People often respond to the desire for safety within a group — usually a group with a similar age, culture, religion or similar educational status. It is often called a group thinking: a model of thought characterized by self-delusion, forced obtaining consent and conformity with group values and ethics, which ignores the realistic appreciation of other practices. Reluctance to adapt carries the risk of social rejection. Compliance is often associated with adolescence and youth culture, but it strongly affects people of all ages.  The results showed a surprisingly high level of compliance: 74% of participants were in at least one study. On average, people were a third of the time.  One question is how the group would affect people in a situation where the correct answer is less obvious.  Solomon E. Asch amended Sherif`s study on the assumption that compliance would be significantly reduced if the situation was very clear. He exposed people in a group to a series of lines, and participants were asked to cross-reference a line with a standard line. All but one of the participants were complicit in the wrong answer in 12 of the 18 trials.
 In addition, Forsyth shows that non-compliance can also fall into one of two categories of responses. First, a person who does not join the majority can be independent. Independence or dissent can be defined as a lack of willingness to bow to peer pressure. Thus, this person stays true to his personal standards instead of fluctuating towards group standards. Second, a maverick could be non-compliant or counter-compliant, implying opinions that are opposed to what the group believes. This type of non-compliance may be motivated by the need to rebel against the status quo rather than be correct in one`s own opinion. Although Kelman`s distinction was influential, social psychology research focused primarily on two types of compliance. These are normative influences and conformity consistent with information or the information society, also known as normative social influences. In Kelman`s terminology, these correspond to internalization or compliance.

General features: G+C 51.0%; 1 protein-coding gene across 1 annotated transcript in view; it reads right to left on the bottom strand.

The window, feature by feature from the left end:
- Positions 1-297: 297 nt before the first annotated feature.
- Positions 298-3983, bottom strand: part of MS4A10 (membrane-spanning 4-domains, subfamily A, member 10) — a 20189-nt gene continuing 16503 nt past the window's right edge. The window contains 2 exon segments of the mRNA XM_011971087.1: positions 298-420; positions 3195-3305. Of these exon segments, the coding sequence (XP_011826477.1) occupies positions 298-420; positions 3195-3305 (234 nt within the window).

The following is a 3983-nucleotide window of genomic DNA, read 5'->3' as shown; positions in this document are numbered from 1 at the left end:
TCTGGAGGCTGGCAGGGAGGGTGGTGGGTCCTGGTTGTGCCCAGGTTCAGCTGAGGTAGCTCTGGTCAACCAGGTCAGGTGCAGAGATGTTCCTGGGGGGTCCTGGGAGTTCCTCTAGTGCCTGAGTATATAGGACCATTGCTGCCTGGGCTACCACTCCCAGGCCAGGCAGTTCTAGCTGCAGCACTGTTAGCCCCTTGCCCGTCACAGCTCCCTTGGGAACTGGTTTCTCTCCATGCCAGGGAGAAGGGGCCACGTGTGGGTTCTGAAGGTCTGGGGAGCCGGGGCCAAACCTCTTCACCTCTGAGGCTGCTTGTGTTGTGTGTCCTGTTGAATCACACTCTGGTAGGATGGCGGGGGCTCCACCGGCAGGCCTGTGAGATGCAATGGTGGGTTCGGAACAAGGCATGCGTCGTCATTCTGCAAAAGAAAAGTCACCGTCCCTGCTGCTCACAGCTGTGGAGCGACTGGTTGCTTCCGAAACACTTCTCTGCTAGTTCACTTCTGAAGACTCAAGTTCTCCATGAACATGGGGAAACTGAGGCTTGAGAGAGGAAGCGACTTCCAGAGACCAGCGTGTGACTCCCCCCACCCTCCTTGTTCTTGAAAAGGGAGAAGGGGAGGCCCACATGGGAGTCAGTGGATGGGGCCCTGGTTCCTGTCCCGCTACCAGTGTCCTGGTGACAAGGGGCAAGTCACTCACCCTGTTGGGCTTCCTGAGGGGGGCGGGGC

There are, of course, more than two or three variables in society that influence human psychology and conformity; the notion of “varieties” of conformity based on “social influence” is, in this context, ambiguous and indefinable. An experiment similar to beiasch`s showed that there was much less compliance in groups of friends of six than in groups of six strangers.  As friends already know and accept each other, in some situations there may be less normative pressure to adapt.